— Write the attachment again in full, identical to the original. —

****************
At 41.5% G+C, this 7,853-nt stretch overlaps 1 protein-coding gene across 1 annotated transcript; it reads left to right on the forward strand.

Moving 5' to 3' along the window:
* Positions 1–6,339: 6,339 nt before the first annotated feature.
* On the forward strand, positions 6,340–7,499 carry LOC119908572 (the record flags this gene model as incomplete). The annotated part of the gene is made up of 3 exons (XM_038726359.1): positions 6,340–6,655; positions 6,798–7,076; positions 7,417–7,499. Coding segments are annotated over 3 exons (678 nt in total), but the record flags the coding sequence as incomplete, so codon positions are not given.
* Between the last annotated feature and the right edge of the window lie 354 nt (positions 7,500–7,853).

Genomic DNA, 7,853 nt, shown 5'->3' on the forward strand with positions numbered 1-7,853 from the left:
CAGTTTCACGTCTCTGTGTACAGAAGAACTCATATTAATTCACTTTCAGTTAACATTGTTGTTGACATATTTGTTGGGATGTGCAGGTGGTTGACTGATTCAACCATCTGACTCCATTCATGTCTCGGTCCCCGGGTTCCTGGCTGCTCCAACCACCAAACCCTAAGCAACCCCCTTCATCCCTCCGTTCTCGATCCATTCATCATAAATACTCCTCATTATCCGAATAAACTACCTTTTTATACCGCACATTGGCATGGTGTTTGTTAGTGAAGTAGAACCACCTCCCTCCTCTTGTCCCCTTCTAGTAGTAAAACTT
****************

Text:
At 41.5% G+C, this 7,853-nt stretch overlaps 1 protein-coding gene across 1 annotated transcript; it reads left to right on the forward strand.

Moving 5' to 3' along the window:
* Positions 1–6,339: 6,339 nt before the first annotated feature.
* On the forward strand, positions 6,340–7,499 carry LOC119908572 (the record flags this gene model as incomplete). The annotated part of the gene is made up of 3 exons (XM_038726359.1): positions 6,340–6,655; positions 6,798–7,076; positions 7,417–7,499. Coding segments are annotated over 3 exons (678 nt in total), but the record flags the coding sequence as incomplete, so codon positions are not given.
* Between the last annotated feature and the right edge of the window lie 354 nt (positions 7,500–7,853).

Genomic DNA, 7,853 nt, shown 5'->3' on the forward strand with positions numbered 1-7,853 from the left:
CAGTTTCACGTCTCTGTGTACAGAAGAACTCATATTAATTCACTTTCAGTTAACATTGTTGTTGACATATTTGTTGGGATGTGCAGGTGGTTGACTGATTCAACCATCTGACTCCATTCATGTCTCGGTCCCCGGGTTCCTGGCTGCTCCAACCACCAAACCCTAAGCAACCCCCTTCATCCCTCCGTTCTCGATCCATTCATCATAAATACTCCTCATTATCCGAATAAACTACCTTTTTATACCGCACATTGGCATGGTGTTTGTTAGTGAAGTAGAACCACCTCCCTCCTCTTGTCCCCTTCTAGTAGTAAAACTT